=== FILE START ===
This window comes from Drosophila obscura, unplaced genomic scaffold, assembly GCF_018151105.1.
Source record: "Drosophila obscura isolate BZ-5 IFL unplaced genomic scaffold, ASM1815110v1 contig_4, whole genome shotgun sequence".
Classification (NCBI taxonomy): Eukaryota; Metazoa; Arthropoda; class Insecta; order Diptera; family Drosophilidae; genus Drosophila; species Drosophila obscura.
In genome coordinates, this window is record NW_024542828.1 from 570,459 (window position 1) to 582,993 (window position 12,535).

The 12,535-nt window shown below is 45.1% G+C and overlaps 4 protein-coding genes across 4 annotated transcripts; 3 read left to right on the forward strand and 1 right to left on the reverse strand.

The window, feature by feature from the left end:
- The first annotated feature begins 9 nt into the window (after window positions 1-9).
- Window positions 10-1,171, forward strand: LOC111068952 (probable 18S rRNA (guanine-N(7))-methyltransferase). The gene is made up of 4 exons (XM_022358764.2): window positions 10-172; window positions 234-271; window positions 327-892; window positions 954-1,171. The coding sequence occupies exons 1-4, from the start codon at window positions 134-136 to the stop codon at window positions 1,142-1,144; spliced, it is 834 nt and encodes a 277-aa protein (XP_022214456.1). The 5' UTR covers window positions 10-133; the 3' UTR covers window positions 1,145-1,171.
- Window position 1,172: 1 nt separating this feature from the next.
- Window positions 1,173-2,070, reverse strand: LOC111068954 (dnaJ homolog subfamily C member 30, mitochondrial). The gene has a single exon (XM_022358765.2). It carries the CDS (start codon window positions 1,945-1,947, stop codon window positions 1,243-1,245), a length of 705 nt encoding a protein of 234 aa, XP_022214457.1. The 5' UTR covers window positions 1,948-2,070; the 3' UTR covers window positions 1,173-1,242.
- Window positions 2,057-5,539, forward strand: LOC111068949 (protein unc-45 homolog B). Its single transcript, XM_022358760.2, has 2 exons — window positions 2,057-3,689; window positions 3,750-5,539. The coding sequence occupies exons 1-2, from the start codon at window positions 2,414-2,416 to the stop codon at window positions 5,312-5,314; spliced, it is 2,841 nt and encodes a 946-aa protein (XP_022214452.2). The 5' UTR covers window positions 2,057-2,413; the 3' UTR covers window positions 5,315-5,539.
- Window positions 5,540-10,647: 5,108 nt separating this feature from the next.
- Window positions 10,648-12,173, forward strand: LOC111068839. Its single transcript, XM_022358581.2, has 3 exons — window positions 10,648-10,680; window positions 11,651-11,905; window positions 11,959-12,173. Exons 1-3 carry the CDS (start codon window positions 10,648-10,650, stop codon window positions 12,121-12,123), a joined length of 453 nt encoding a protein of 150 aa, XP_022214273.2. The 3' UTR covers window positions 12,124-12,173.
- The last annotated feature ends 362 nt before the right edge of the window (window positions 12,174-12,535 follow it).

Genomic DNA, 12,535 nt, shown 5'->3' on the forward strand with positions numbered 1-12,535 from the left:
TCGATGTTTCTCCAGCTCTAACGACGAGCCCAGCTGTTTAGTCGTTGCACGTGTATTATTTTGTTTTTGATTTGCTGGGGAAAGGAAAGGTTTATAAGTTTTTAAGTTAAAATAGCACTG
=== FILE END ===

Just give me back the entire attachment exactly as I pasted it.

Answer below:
This window comes from Drosophila obscura, unplaced genomic scaffold, assembly GCF_018151105.1.
Source record: "Drosophila obscura isolate BZ-5 IFL unplaced genomic scaffold, ASM1815110v1 contig_4, whole genome shotgun sequence".
Classification (NCBI taxonomy): Eukaryota; Metazoa; Arthropoda; class Insecta; order Diptera; family Drosophilidae; genus Drosophila; species Drosophila obscura.
In genome coordinates, this window is record NW_024542828.1 from 570,459 (window position 1) to 582,993 (window position 12,535).

The 12,535-nt window shown below is 45.1% G+C and overlaps 4 protein-coding genes across 4 annotated transcripts; 3 read left to right on the forward strand and 1 right to left on the reverse strand.

The window, feature by feature from the left end:
- The first annotated feature begins 9 nt into the window (after window positions 1-9).
- Window positions 10-1,171, forward strand: LOC111068952 (probable 18S rRNA (guanine-N(7))-methyltransferase). The gene is made up of 4 exons (XM_022358764.2): window positions 10-172; window positions 234-271; window positions 327-892; window positions 954-1,171. The coding sequence occupies exons 1-4, from the start codon at window positions 134-136 to the stop codon at window positions 1,142-1,144; spliced, it is 834 nt and encodes a 277-aa protein (XP_022214456.1). The 5' UTR covers window positions 10-133; the 3' UTR covers window positions 1,145-1,171.
- Window position 1,172: 1 nt separating this feature from the next.
- Window positions 1,173-2,070, reverse strand: LOC111068954 (dnaJ homolog subfamily C member 30, mitochondrial). The gene has a single exon (XM_022358765.2). It carries the CDS (start codon window positions 1,945-1,947, stop codon window positions 1,243-1,245), a length of 705 nt encoding a protein of 234 aa, XP_022214457.1. The 5' UTR covers window positions 1,948-2,070; the 3' UTR covers window positions 1,173-1,242.
- Window positions 2,057-5,539, forward strand: LOC111068949 (protein unc-45 homolog B). Its single transcript, XM_022358760.2, has 2 exons — window positions 2,057-3,689; window positions 3,750-5,539. The coding sequence occupies exons 1-2, from the start codon at window positions 2,414-2,416 to the stop codon at window positions 5,312-5,314; spliced, it is 2,841 nt and encodes a 946-aa protein (XP_022214452.2). The 5' UTR covers window positions 2,057-2,413; the 3' UTR covers window positions 5,315-5,539.
- Window positions 5,540-10,647: 5,108 nt separating this feature from the next.
- Window positions 10,648-12,173, forward strand: LOC111068839. Its single transcript, XM_022358581.2, has 3 exons — window positions 10,648-10,680; window positions 11,651-11,905; window positions 11,959-12,173. Exons 1-3 carry the CDS (start codon window positions 10,648-10,650, stop codon window positions 12,121-12,123), a joined length of 453 nt encoding a protein of 150 aa, XP_022214273.2. The 3' UTR covers window positions 12,124-12,173.
- The last annotated feature ends 362 nt before the right edge of the window (window positions 12,174-12,535 follow it).

Genomic DNA, 12,535 nt, shown 5'->3' on the forward strand with positions numbered 1-12,535 from the left:
TCGATGTTTCTCCAGCTCTAACGACGAGCCCAGCTGTTTAGTCGTTGCACGTGTATTATTTTGTTTTTGATTTGCTGGGGAAAGGAAAGGTTTATAAGTTTTTAAGTTAAAATAGCACTG